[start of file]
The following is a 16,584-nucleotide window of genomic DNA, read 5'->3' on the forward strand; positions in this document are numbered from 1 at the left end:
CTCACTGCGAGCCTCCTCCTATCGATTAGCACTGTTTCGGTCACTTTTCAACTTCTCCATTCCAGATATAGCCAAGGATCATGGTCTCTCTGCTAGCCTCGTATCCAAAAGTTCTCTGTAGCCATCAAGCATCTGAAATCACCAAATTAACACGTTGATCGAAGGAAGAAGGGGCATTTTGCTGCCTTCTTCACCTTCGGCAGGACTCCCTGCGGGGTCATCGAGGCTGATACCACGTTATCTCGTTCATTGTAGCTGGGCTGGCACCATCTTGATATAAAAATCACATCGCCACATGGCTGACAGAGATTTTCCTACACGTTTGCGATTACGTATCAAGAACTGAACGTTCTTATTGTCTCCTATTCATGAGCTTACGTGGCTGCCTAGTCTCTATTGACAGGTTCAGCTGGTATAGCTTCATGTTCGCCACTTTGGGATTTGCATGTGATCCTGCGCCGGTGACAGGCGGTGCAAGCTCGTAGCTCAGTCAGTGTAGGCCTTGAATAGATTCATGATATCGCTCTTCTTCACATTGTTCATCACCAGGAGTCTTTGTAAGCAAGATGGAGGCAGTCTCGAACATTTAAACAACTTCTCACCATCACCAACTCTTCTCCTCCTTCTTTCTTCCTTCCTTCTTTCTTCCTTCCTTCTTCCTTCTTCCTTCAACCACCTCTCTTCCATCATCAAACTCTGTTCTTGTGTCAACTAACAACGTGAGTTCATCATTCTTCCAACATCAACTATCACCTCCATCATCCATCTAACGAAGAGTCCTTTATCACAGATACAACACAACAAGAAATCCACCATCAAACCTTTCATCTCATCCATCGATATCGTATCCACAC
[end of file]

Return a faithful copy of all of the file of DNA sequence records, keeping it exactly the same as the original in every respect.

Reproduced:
The following is a 16,584-nucleotide window of genomic DNA, read 5'->3' on the forward strand; positions in this document are numbered from 1 at the left end:
CTCACTGCGAGCCTCCTCCTATCGATTAGCACTGTTTCGGTCACTTTTCAACTTCTCCATTCCAGATATAGCCAAGGATCATGGTCTCTCTGCTAGCCTCGTATCCAAAAGTTCTCTGTAGCCATCAAGCATCTGAAATCACCAAATTAACACGTTGATCGAAGGAAGAAGGGGCATTTTGCTGCCTTCTTCACCTTCGGCAGGACTCCCTGCGGGGTCATCGAGGCTGATACCACGTTATCTCGTTCATTGTAGCTGGGCTGGCACCATCTTGATATAAAAATCACATCGCCACATGGCTGACAGAGATTTTCCTACACGTTTGCGATTACGTATCAAGAACTGAACGTTCTTATTGTCTCCTATTCATGAGCTTACGTGGCTGCCTAGTCTCTATTGACAGGTTCAGCTGGTATAGCTTCATGTTCGCCACTTTGGGATTTGCATGTGATCCTGCGCCGGTGACAGGCGGTGCAAGCTCGTAGCTCAGTCAGTGTAGGCCTTGAATAGATTCATGATATCGCTCTTCTTCACATTGTTCATCACCAGGAGTCTTTGTAAGCAAGATGGAGGCAGTCTCGAACATTTAAACAACTTCTCACCATCACCAACTCTTCTCCTCCTTCTTTCTTCCTTCCTTCTTTCTTCCTTCCTTCTTCCTTCTTCCTTCAACCACCTCTCTTCCATCATCAAACTCTGTTCTTGTGTCAACTAACAACGTGAGTTCATCATTCTTCCAACATCAACTATCACCTCCATCATCCATCTAACGAAGAGTCCTTTATCACAGATACAACACAACAAGAAATCCACCATCAAACCTTTCATCTCATCCATCGATATCGTATCCACAC